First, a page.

Most cities have a river:
San Antonio has a river walk.
The San Antonio river has been an important resource since long before the arrival of the Spanish when the area was home to Native Americans. The first mission, San Antonio de Valero, was established here in 1718. Following the flood of 1724, the mission, which we call the Alamo, was moved to its present site. As San Antonio expanded into a major city, floods continued to disrupt the area. A Downtown flood in 1913 forced the city to study the problem. An engineering report in 1920 forecast serious damage and losses of life if a big flood occurred. 1921 proved the engineers right, when more than 50 lives were lost and millions of dollars of damage occurred during a flood. San Antonio took steps to reduce the risk of floods; Olmos Dam was constructed upstream to trap incoming flood waters and the horseshoe bend through downtown was cut off.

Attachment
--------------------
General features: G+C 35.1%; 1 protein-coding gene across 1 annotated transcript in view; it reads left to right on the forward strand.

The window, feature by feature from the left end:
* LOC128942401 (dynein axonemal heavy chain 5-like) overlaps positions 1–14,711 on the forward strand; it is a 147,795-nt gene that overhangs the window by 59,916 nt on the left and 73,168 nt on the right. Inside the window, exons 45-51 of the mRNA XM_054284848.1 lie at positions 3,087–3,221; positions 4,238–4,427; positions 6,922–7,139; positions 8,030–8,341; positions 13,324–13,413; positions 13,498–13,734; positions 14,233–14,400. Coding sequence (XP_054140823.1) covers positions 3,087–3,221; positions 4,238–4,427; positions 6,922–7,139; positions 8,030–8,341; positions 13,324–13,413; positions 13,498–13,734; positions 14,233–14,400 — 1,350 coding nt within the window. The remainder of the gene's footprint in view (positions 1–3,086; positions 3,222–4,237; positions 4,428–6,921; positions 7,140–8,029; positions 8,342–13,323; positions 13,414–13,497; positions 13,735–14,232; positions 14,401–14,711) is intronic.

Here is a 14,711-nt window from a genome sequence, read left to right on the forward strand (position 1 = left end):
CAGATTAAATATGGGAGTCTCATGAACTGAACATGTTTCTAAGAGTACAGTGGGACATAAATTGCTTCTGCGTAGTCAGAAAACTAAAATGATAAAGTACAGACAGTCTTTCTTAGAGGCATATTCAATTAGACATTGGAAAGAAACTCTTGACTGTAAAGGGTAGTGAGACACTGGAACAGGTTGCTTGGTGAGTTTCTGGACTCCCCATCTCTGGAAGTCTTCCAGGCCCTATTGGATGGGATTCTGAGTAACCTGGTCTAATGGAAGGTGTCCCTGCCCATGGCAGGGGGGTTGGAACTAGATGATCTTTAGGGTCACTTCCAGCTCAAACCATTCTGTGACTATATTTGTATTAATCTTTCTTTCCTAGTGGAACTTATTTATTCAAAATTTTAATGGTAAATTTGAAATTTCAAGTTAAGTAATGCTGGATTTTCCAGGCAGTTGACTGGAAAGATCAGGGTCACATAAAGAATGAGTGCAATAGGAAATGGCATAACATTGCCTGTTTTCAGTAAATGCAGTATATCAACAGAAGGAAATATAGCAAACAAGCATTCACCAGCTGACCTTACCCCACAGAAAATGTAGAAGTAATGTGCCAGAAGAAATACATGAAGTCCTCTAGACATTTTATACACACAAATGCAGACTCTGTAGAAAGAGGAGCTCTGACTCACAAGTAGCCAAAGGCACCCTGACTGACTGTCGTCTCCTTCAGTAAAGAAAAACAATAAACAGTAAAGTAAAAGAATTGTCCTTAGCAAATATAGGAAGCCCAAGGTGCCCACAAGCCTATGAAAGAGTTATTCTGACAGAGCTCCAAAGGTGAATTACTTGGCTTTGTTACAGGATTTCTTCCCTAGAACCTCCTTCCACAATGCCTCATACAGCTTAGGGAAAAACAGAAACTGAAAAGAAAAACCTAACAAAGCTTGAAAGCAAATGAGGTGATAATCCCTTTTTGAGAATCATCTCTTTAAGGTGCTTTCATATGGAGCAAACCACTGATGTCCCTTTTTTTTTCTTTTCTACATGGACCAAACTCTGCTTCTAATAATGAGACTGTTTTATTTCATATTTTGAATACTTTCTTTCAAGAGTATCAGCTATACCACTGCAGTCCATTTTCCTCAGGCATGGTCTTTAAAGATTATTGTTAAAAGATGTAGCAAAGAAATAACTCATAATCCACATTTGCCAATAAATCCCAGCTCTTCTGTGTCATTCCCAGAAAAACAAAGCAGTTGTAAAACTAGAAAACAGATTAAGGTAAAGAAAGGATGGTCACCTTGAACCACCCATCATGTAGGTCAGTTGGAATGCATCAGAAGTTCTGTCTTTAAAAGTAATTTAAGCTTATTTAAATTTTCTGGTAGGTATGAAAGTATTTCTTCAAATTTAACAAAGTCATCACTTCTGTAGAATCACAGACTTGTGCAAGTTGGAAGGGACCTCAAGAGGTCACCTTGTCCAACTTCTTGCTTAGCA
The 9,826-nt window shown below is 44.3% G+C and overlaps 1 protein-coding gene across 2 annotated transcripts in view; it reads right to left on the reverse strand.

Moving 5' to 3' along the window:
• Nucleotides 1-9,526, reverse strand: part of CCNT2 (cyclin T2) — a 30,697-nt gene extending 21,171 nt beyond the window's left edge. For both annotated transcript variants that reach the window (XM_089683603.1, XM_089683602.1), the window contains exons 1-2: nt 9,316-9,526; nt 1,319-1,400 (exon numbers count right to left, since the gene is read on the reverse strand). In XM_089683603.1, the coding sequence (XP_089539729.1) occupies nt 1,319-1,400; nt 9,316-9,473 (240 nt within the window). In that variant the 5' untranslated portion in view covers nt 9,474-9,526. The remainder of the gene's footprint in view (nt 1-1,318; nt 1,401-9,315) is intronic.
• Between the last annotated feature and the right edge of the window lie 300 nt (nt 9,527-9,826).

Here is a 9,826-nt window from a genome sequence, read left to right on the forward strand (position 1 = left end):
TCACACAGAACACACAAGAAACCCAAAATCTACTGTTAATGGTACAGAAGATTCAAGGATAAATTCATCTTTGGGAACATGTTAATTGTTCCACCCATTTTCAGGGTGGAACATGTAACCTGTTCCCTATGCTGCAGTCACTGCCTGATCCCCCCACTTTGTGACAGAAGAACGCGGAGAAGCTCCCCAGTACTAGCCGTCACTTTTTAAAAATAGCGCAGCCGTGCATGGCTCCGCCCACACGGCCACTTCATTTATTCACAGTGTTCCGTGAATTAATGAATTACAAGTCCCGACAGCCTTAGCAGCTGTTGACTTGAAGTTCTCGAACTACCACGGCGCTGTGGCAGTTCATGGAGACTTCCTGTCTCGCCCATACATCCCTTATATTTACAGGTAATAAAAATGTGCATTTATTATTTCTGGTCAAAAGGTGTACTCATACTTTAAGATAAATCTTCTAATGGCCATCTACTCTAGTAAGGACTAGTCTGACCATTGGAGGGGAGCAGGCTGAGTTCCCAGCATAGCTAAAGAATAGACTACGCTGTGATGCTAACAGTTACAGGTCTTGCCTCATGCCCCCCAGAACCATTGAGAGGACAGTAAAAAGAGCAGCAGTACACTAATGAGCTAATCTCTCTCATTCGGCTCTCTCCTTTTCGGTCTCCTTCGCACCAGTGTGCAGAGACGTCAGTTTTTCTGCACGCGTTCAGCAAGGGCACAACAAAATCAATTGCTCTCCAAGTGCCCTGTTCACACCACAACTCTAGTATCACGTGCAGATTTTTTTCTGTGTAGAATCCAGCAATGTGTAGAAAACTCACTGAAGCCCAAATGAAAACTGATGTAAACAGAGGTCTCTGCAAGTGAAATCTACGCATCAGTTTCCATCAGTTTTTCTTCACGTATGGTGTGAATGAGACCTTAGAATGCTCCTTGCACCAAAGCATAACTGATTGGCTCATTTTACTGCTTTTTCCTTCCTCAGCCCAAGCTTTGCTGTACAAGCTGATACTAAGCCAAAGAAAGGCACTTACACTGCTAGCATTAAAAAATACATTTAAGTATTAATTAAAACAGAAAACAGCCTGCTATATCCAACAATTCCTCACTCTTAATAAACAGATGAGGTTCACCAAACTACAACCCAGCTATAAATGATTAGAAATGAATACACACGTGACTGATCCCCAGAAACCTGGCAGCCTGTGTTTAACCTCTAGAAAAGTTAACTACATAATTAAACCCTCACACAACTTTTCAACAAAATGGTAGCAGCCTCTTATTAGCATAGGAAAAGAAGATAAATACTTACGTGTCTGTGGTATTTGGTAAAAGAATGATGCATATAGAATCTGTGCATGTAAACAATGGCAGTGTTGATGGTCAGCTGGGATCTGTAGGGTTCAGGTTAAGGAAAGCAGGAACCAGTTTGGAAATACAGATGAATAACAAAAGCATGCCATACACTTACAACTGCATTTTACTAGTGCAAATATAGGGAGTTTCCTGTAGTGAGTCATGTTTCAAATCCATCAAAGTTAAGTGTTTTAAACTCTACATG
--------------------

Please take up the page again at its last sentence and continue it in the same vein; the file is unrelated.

What to do with the bend became the big question. Many people wanted to fill it in and pave it over. But the San Antonio Conservation Society took up the fight to save the beautiful tree lined bend that we now enjoy. Once the bend was saved, San Antonio became a truly unique city. Beautification and development of the bend started with a plan proposed by Robert H.H. Hugman in 1927 and has continued through today.
The City of San Antonio, the San Antonio Conservation Society, the San Antonio River Authority, Bexar County, the U.S. Army Corps of Engineers, and the Citizens of San Antonio have worked together to create a unique environment and to solve a geologic problem flooding. Without this cooperation, there would be no river walk.